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16 Sep 2011
Appeal Status
Not appealed

Taxpayer's attempt to consolidate two separate proceedings fails

2011 case note - taxpayer unsuccessfully sought to consolidate two separate proceedings, a tax matter and an attempt to recover funds from a third party.

Yandina Investments Limited v Commissioner of Inland Revenue


The taxpayer sought to consolidate (into a single hearing) two separate matters, a tax matter and the taxpayer's attempt to recover funds from a third party. The High Court declined to order the consolidation.

Impact of decision

Both the earlier joinder application and this consolidation application could have made tax litigation more difficult as, if successful, taxpayers could delay tax cases by adding other parties to the case (or by consolidating separate cases). This result avoids this risk of delay.


This was an application by the taxpayer to consolidate two separate trials into a single hearing under High Court Rule 10.12, these being a:

  1. challenge to the tax assessment for the 1997-1998 tax years. The assessments removed deductions and losses attributed to an alleged tax avoidance arrangement entered into by the taxpayers;
  2. claim in equity ("the equity case") against ANZ, Westpac and BNZ ("the Banks"). The case related to an assignment of a right to income by a partnership of the Banks to Yandina (itself in partnership with another entity). Yandina alleged that the Banks had failed to pay it the full amount of income arising under the assignment of the right to income.

For the 1996, 1997 and 1998 tax years the Banks advised Yandina partnership that the total income was $83 million, being the combination of cash and non-cash income. Yandina partnership filed tax returns stating the $83 million as income. The returns included tax losses and deductions, and had the effect of no tax payable.

In 2002, the Commissioner issued a Notice of Proposed Adjustment to the Yandina partnership for the 1996 and 1997 tax years. This led to three decisions by the Commissioner on 26 September 2003 for the 1996, 1997 and 1998 tax years. These decisions disallowed the losses and deductions claimed on the basis of a tax avoidance arrangement.

On 23 December 2010, the taxpayer commenced the equity case against the Banks. The taxpayer alleged that the failure of the Banks to pay $72 million of income meant that the taxpayer could not pay its tax liabilities.

The taxpayer alleges that both proceedings (the tax case and the equity case) spring from the same facts and that the same issues arise in both cases. Consequently he claimed that both cases should be heard together. The taxpayer had previously sought to add the Banks to the tax case (called a joinder). However, the attempt to join was rejected by the High Court (CIV 2006-485-1228 HC Wellington, 20 December 2010, McKenzie J).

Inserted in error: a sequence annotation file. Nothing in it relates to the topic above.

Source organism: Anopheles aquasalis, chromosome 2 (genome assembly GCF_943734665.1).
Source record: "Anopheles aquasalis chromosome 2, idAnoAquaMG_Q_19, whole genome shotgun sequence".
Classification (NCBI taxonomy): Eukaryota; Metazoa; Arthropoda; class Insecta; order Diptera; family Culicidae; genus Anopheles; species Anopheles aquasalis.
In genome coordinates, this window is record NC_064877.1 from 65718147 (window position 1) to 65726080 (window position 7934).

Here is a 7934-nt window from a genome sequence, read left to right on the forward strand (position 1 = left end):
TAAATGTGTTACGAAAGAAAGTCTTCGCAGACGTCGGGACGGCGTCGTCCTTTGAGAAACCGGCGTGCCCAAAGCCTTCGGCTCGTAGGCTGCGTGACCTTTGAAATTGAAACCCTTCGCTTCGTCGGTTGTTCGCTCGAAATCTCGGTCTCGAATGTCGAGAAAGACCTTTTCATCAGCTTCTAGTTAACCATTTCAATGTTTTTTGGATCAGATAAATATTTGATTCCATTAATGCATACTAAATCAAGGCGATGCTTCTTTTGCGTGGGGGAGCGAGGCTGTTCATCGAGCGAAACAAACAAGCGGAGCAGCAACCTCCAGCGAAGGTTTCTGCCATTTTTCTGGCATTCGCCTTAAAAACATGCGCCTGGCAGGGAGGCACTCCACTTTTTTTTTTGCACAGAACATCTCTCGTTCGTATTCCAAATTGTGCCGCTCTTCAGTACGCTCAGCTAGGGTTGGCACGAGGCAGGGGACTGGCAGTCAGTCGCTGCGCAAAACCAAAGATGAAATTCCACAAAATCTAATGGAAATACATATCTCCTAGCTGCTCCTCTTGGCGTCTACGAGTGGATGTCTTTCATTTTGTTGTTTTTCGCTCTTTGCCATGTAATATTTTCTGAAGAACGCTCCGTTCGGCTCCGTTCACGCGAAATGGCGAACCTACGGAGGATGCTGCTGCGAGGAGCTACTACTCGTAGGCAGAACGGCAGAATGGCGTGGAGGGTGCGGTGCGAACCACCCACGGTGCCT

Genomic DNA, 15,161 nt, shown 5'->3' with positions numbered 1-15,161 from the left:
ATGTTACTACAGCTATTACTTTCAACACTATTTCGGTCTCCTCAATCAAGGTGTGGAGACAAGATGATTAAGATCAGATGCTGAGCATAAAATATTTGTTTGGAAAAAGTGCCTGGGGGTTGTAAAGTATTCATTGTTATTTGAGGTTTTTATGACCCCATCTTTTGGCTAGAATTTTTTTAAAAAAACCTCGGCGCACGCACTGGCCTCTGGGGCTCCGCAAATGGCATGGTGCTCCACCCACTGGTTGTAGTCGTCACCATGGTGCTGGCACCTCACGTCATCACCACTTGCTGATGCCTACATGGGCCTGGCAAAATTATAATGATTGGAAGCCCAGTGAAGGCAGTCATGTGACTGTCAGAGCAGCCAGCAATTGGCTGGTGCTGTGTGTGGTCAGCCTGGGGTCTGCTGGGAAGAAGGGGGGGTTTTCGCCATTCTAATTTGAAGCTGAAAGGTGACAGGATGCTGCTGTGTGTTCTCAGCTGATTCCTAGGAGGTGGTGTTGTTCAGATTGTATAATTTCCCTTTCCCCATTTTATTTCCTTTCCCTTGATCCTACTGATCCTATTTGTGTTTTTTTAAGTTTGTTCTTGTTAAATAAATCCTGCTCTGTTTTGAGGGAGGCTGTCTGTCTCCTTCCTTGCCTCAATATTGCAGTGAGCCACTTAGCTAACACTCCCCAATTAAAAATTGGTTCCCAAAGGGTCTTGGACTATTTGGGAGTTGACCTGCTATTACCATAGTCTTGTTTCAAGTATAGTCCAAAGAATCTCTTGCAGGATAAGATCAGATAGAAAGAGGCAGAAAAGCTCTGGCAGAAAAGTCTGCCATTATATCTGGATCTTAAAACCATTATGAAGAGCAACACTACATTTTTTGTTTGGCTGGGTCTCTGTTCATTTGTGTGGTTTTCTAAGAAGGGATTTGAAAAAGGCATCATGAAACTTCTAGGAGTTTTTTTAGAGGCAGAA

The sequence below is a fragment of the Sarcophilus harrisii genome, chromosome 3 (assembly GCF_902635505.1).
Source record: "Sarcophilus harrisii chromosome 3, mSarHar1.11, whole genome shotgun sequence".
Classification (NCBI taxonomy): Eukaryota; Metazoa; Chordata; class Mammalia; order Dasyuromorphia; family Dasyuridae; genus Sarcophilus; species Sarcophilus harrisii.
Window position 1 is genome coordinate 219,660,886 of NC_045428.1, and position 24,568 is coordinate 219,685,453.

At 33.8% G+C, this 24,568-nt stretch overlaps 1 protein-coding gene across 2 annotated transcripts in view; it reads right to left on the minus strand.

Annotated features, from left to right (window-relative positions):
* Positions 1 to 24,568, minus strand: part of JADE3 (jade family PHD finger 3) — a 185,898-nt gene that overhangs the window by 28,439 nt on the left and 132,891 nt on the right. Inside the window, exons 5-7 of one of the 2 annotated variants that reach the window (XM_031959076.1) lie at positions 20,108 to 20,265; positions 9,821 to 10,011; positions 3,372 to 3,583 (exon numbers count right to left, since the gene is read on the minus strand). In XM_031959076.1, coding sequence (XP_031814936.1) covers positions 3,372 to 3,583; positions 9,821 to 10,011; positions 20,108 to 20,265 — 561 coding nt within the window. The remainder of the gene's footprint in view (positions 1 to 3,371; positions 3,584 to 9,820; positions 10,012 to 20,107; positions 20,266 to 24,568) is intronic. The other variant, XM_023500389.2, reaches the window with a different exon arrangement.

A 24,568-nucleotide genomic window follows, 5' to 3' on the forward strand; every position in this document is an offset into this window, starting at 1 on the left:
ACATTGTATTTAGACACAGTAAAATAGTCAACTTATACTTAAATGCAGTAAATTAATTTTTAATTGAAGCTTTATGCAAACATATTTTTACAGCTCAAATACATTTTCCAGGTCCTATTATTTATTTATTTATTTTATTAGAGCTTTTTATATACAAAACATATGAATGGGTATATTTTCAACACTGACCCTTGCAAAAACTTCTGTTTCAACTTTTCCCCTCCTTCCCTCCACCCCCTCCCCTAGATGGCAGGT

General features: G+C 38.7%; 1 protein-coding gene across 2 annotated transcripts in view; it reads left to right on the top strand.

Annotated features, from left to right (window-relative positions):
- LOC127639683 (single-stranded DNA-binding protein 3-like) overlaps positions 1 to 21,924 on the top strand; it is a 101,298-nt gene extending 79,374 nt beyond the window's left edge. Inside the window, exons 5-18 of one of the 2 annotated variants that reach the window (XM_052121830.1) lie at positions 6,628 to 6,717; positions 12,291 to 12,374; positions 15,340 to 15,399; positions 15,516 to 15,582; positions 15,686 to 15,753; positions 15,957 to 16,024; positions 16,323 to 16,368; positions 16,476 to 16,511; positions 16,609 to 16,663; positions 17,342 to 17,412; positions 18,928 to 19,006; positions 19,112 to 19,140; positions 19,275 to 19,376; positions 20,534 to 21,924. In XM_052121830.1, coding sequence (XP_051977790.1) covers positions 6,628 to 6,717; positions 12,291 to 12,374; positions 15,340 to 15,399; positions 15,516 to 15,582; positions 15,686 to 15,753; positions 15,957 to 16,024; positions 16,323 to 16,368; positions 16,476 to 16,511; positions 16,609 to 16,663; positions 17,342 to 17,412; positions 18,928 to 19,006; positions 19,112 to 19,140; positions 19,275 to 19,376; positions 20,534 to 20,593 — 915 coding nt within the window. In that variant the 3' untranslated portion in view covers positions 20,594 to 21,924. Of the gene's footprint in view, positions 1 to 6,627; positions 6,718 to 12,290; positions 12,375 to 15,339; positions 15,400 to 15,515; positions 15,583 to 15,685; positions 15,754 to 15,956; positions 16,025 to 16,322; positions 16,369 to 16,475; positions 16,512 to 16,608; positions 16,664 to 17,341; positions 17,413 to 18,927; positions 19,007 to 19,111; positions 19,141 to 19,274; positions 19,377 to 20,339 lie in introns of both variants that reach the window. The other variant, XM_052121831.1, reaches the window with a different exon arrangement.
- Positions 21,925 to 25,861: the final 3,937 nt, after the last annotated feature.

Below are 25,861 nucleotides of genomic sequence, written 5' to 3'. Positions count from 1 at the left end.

Justice Mallon declined to exercise the discretion at HCR 10.12 to consolidate the two cases.

The Judge identified two principal grounds that the taxpayer had relied upon in its application.

The Banks were potentially affected by the tax case

  1. The taxpayer argued that the income was assessable to the Banks (who were part of a wider tax avoidance arrangement) and not the taxpayer so the Banks should be heard in the tax case.
  2. The Judge rejected this saying that "it is difficult to see that Yandina could be prevented from raising whatever arguments it seeks to make in respect of the Commissioner's assessments of it, even if they involve the Banks who are not represented at the [tax] hearing".
  3. The Judge recognised this as an attempt to achieve the joinder as previously rejected.

The equity case was relevant to the tax case

  1. The taxpayer argued that success in the equity case meant it could no longer oppose the tax case as it would be entitled to the income assessed to it and should pay the tax.
  2. Again the Judge recognised this had been raised and rejected the joinder application.
  3. The Judge said that "the assessment of tax and recovery of a debt by the taxpayer as against a third party are separate matters. As the Commissioner submits, to allow the two separate matters to be joined in this case has potential ramifications in other cases. Tax assessments in other cases could be challenged and then delayed by the taxpayer's pursuit of another claim."

In addition the Judge considered the possibility of different decisions on common issues. His Honour held that ordering the proceedings to be heard at the same time will not alter the taxpayers' position. The consequence of the tax case for the Banks is irrelevant to the taxpayers' position in its equity claim.

High Court Rules